After successfully completing its beta testing phase, VersaBank commercializes the world’s first safety deposit box for digital assets
Photo: VersaBank president, David Taylor
WE’VE ALL GOT things to hide: Christmas gifts, documents, rare coins, the spare house key. So, we all need a place to stash them: the attic, locked desk drawer, safety deposit box, fake landscaping stone.
When the thing you’re trying to protect is digital, it gets a little tricky. Maybe you’ve noticed passwords are hacked every day, chipping away at cyber security with every breach. And if you’ve put anything into bitcoins, well, where do you keep them?
These are some of the quandaries the deep thinkers at VersaBank have addressed with the company’s newest product, VersaVault. It is the digital equivalent of a safety deposit box, designed to provide digital safekeeping for cryptocurrency exchanges and crypto-based investment funds.
“This is how the market is evolving,” says VersaBank president, David Taylor. “There’s a need for a digital storage facility.”
To make it happen, VersaBank hired Gurpreet Sahota as chief architect of cyber security, a job he held for 14 years at BlackBerry Ltd, long viewed as a world leader in security and encryption. And then it unleashed its IT team, in the bank’s Innovation Centre, housed in a converted hangar at the airport.
“At least two very large banks have announced they will create products like this, but we have a head start. We also have an advantage because we’re smaller and more agile”—David Taylor
“We believe we’re the first in the world to take a product like this to the commercialization phase,” Taylor says. “Of course, there will be others. At least two very large banks have announced they will create products like this, but we have a head start. We also have an advantage because we’re smaller and more agile.”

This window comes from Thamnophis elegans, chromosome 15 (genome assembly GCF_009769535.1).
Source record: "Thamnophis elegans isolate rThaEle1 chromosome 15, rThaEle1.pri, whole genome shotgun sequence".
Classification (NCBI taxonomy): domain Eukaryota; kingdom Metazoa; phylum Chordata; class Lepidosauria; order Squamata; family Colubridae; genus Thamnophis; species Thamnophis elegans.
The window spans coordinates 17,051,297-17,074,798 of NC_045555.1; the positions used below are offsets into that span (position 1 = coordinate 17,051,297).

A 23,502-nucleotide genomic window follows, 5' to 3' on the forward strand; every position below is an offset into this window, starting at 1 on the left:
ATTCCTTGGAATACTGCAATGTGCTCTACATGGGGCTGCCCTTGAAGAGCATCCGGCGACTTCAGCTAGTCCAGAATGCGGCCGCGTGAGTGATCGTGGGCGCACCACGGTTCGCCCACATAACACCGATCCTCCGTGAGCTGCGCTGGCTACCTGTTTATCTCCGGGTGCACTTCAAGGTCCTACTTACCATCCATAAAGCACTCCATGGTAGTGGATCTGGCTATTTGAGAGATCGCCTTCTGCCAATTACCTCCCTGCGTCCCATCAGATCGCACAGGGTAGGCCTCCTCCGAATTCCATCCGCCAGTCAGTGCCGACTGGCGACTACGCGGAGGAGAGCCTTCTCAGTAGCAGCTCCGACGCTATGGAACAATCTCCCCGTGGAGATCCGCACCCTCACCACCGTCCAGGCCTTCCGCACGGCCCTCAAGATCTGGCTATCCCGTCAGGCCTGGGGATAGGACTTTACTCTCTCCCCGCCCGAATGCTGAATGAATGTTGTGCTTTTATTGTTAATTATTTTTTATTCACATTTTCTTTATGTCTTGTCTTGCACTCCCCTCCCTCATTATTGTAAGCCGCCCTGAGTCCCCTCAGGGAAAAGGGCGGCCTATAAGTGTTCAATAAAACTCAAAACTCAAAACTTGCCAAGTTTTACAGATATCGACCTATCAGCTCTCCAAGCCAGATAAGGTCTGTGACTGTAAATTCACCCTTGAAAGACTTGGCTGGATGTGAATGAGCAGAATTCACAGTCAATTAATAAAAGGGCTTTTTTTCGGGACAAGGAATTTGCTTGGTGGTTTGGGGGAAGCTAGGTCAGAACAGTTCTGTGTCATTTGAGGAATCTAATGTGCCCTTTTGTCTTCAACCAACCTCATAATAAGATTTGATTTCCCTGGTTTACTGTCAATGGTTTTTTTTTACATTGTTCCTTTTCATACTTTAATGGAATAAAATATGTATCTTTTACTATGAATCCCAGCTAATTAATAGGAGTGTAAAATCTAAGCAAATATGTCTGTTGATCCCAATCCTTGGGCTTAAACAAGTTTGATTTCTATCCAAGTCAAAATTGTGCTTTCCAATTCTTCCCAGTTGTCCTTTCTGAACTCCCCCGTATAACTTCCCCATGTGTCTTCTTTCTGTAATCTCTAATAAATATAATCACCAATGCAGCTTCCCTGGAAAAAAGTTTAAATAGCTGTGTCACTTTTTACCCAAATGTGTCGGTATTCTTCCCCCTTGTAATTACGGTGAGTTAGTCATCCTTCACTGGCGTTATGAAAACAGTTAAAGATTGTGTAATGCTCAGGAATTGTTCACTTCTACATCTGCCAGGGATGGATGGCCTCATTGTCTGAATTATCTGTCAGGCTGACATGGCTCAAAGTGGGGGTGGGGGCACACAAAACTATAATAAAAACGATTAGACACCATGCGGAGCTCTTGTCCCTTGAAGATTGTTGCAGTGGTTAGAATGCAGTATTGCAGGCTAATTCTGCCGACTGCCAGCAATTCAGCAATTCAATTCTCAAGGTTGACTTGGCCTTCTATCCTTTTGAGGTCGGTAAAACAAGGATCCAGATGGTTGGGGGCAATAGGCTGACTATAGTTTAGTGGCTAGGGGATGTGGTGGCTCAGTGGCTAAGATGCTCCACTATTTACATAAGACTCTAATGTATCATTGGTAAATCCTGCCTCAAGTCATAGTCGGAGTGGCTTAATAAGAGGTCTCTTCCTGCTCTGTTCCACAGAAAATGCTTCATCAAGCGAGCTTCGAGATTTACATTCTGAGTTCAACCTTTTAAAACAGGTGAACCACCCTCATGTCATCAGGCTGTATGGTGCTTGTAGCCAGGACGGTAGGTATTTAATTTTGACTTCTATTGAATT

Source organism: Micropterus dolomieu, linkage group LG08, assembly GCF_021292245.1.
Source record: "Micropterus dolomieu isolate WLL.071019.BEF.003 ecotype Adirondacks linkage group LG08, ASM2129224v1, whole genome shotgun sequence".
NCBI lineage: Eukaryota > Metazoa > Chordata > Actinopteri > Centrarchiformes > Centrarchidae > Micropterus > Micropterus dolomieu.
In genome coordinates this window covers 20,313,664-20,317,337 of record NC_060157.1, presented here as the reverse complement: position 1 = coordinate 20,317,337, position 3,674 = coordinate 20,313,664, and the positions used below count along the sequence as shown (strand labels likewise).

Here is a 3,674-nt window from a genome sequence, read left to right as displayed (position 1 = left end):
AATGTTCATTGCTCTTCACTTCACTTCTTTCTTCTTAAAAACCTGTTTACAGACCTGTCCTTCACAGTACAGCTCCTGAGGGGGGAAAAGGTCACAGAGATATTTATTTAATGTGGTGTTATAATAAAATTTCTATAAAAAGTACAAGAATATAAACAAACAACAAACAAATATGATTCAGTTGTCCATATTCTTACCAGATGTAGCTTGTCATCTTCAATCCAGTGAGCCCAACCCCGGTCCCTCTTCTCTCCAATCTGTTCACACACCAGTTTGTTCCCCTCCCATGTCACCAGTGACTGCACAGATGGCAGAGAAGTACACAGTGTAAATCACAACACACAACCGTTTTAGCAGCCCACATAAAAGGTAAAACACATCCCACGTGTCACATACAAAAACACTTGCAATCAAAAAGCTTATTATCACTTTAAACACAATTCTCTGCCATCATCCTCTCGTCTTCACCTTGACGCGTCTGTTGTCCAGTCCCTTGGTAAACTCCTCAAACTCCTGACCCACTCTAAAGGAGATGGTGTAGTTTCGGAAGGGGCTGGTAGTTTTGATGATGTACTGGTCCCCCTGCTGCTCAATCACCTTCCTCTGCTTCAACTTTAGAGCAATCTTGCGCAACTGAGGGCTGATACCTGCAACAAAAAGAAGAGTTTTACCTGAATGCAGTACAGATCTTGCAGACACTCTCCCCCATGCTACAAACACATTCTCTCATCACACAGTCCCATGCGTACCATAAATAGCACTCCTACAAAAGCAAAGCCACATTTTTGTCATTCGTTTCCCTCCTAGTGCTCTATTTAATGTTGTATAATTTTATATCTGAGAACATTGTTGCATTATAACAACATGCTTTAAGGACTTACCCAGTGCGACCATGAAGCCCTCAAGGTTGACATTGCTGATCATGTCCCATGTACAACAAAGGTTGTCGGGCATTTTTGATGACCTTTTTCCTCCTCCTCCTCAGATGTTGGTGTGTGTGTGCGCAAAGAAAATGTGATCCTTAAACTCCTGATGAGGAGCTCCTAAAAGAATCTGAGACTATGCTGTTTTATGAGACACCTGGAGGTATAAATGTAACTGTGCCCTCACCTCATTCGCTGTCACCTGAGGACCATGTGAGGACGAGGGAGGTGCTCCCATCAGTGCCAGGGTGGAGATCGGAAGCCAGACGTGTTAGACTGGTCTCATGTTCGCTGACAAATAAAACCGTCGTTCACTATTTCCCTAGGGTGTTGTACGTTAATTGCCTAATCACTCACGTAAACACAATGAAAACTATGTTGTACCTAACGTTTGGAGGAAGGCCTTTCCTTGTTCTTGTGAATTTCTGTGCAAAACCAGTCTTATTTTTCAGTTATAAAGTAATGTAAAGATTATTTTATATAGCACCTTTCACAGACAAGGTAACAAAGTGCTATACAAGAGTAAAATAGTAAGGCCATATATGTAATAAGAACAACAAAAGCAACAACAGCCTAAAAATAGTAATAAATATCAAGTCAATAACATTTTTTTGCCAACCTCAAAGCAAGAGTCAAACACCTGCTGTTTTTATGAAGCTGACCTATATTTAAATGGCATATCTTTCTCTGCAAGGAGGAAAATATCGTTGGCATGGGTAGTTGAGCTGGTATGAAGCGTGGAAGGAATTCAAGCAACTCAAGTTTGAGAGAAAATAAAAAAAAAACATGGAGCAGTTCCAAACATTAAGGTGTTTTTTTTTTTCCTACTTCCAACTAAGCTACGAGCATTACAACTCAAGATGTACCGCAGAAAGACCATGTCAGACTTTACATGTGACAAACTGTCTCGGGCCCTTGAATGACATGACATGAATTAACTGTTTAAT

That’s been the VersaBank philosophy for many years, as it created a branchless bank and began accepting deposits and providing banking services from its London head office and sister office in Saskatoon. Today, it employs just over 100 people, 70 of whom are in London, at the airport or at the downtown headquarters.
The bank spent months beta-testing the product and blockchain technology with two actual customers. “We worked with them, passing data back and forth,” says Sahota. “First we used dummy data, then we started using real data and real transactions.”
VersaVault provides “absolute privacy.” The bank cannot peek into the box. That raises the spectre of various ill-gotten gains flowing into the system.
“It’s really like a safety deposit box,” Taylor says. “It could be anything in there, but the demand is coming from funds that deal with things like bitcoin. The Bank Act allows us to provide services anywhere in the world, but there is an overlay of other agencies. There’s a no-deal list and people on that list. We scrub our customers routinely against these lists.”
In other words, there’s no guarantee every bit and byte in the VersaVault is above board, but the bank does everything it can to make certain.
The interest is undeniable. “As soon as we announced the commercialization phase, we heard from people around the world,” Taylor says.
The fee structure is a work in progress, but is likely to be based on a percentage of the declared transaction amount. Christopher Clark